The Whole Health Cure

The Whole Health Cure

Experience, embrace, and discover how our simple every day choices affect our biology, mood, energy, creativity, and well-being. Each week host Dr. Sharon Bergquist talks with renowned researchers, physicians, nutritionists and wellness experts exploring the science behind true health and living to your fullest physical, emotional, and spiritual potential.

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    "Fertility and Diet" with Audrey Gaskins, PhD

    Audrey Gaskins is an Assistant Professor in the Department of Epidemiology at the Rollins School of Public Health at Emory University. Dr. Gaskins earned her doctoral degree in nutrition and epidemiology from the Harvard School of Public Health in 2014. This training was preceded by a two-year fellowship in the Department of Epidemiology at the Eunice Kennedy Shriver National Institute of Child Health and Human Development and a Bachelor’s of Science degree in engineering from Duke University in 2008.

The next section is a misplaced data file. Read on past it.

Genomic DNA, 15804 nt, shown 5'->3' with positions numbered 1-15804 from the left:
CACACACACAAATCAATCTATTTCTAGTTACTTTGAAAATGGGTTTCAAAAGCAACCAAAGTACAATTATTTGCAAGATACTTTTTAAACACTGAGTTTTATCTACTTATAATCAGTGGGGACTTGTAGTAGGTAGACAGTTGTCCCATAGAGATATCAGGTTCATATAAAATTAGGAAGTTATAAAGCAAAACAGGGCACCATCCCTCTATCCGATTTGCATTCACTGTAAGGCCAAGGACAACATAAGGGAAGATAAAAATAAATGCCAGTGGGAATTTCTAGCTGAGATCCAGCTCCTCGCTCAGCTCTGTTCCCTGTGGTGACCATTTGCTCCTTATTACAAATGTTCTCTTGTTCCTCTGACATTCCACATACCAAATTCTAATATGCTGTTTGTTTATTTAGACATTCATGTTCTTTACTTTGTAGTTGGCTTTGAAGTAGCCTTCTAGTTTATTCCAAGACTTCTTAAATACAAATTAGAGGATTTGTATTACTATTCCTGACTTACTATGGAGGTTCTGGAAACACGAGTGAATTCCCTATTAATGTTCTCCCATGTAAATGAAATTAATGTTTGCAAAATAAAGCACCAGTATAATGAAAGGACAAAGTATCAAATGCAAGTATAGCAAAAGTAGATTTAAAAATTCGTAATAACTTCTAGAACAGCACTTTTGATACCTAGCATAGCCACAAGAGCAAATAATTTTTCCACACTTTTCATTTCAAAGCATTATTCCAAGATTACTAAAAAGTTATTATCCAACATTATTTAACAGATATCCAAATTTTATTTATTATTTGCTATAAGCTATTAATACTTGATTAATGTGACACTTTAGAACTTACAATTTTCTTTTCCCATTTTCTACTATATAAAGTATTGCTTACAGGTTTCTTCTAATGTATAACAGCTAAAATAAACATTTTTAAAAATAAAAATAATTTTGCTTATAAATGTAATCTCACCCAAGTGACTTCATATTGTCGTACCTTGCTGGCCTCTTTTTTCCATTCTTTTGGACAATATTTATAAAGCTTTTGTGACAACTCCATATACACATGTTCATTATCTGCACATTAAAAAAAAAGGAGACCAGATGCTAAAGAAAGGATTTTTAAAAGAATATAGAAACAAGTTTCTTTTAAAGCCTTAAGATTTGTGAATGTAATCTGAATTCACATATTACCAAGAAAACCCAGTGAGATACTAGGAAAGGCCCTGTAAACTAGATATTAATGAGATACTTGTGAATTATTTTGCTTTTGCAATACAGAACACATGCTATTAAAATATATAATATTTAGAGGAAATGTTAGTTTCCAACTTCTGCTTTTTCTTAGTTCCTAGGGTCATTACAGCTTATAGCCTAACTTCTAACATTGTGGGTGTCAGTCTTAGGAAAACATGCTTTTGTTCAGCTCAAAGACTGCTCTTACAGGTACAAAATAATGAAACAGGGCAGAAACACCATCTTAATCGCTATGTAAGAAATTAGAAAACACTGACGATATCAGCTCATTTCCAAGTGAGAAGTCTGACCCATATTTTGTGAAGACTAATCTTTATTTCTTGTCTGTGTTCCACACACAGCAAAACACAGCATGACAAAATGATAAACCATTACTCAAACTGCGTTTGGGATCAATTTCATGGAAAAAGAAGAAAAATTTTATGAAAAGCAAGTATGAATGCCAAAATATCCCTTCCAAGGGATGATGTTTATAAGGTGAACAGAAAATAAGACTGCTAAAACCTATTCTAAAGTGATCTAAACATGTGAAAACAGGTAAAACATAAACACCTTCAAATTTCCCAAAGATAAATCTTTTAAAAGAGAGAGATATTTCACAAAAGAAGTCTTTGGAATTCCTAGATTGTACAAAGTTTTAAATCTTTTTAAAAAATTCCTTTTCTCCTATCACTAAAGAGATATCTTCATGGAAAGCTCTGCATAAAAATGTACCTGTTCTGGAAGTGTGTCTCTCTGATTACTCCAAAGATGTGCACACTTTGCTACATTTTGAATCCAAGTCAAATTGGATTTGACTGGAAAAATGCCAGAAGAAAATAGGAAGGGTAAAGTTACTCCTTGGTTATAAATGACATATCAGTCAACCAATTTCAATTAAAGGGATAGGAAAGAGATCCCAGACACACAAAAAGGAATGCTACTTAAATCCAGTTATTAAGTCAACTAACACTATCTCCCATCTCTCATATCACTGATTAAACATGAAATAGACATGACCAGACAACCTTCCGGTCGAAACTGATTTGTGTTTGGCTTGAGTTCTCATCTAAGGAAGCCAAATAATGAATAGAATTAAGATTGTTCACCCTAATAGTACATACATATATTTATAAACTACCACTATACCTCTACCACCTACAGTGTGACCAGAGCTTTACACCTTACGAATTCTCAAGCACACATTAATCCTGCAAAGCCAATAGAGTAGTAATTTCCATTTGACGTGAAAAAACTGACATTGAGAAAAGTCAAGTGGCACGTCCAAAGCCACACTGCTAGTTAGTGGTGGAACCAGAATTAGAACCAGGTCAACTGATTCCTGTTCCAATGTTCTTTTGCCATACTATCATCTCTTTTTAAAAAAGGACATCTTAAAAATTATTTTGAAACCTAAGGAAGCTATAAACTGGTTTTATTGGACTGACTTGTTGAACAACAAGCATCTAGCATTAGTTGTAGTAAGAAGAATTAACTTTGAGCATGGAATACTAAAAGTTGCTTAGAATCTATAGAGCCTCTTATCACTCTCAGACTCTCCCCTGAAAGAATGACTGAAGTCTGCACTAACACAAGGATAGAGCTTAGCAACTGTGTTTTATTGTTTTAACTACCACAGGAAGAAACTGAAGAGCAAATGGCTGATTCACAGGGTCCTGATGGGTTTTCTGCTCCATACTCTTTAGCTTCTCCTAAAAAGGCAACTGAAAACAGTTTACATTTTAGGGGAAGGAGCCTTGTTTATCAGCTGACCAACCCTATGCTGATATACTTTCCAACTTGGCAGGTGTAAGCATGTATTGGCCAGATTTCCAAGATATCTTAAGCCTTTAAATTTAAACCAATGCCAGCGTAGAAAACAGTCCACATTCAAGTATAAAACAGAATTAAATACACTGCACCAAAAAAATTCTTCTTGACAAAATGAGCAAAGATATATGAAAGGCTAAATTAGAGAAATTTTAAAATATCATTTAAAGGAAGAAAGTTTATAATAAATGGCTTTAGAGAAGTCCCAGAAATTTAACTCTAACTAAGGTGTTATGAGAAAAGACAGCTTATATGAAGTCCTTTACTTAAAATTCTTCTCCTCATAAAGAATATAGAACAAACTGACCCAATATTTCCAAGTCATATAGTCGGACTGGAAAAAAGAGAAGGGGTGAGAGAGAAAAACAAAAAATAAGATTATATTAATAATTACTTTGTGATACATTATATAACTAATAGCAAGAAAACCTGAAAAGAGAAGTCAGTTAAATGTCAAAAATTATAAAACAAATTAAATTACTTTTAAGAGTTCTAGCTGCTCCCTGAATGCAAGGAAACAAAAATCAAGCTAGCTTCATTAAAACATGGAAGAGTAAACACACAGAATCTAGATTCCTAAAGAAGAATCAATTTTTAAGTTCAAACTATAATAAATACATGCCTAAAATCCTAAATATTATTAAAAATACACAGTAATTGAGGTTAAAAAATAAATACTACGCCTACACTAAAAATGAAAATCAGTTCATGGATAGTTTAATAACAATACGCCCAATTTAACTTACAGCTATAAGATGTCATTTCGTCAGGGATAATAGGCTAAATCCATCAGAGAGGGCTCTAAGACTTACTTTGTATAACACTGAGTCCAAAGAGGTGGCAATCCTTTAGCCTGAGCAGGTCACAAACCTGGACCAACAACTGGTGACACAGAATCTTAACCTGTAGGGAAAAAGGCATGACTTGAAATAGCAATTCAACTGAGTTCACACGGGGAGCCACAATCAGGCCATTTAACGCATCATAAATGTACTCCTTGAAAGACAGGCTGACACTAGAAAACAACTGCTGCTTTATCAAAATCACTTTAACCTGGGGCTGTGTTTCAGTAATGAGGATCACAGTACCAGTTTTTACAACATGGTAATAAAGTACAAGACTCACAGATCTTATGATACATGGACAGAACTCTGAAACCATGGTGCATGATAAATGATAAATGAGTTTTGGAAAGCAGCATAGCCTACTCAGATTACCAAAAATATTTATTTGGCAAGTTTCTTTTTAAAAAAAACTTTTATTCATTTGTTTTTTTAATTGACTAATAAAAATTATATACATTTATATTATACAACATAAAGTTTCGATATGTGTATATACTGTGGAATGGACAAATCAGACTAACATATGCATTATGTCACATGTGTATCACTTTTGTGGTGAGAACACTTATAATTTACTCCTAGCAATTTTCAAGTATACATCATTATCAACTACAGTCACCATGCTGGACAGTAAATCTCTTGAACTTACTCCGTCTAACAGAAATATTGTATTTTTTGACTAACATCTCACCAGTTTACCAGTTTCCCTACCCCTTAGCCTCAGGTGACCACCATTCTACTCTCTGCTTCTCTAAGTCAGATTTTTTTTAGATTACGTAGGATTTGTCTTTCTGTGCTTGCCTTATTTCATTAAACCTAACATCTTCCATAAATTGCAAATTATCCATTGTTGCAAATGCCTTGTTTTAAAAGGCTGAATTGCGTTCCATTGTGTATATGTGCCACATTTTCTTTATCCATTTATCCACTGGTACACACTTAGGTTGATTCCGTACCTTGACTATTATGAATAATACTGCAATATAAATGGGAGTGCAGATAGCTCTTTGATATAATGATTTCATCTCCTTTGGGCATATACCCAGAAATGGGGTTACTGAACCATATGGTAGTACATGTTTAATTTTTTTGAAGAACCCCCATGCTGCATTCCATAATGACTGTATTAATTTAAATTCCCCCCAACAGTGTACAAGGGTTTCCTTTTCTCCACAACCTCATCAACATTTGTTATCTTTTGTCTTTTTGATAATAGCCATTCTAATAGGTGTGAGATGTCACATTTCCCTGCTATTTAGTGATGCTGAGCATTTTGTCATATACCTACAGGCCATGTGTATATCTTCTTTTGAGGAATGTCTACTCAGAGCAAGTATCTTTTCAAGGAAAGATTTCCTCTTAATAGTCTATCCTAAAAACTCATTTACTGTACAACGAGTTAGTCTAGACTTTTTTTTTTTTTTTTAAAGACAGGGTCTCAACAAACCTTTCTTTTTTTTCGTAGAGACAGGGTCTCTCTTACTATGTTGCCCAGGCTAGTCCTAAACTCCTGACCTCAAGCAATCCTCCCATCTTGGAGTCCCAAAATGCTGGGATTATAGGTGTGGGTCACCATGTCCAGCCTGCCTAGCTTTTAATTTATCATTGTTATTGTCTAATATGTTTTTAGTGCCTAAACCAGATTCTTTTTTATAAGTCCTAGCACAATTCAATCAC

Dr. Gaskins’s research is aimed at elucidating how environmental, dietary, and lifestyle factors experienced throughout the life course influence a couple’s ability to conceive and maintain a healthy pregnancy to term. Over the past decade, she has published over 100 articles on how diet and lifestyle factors affect semen quality, menstrual cycle function, time to pregnancy, miscarriage, and outcomes of assisted reproduction using a variety of population based studies. Her research has been cited over 1,500 times and resulted in numerous awards including multiple NIEHS Top 10 Extramural Science Papers of the Year and the Best New Researcher Award from the International Society of Environmental Epidemiology. In April 2017, Dr. Gaskins received a prestigious 5-year career development award from the National Institute of Environmental Health Sciences to further her research on how exposure to environmental chemicals such as air pollution interact with dietary factors to influence a couple’s fertility.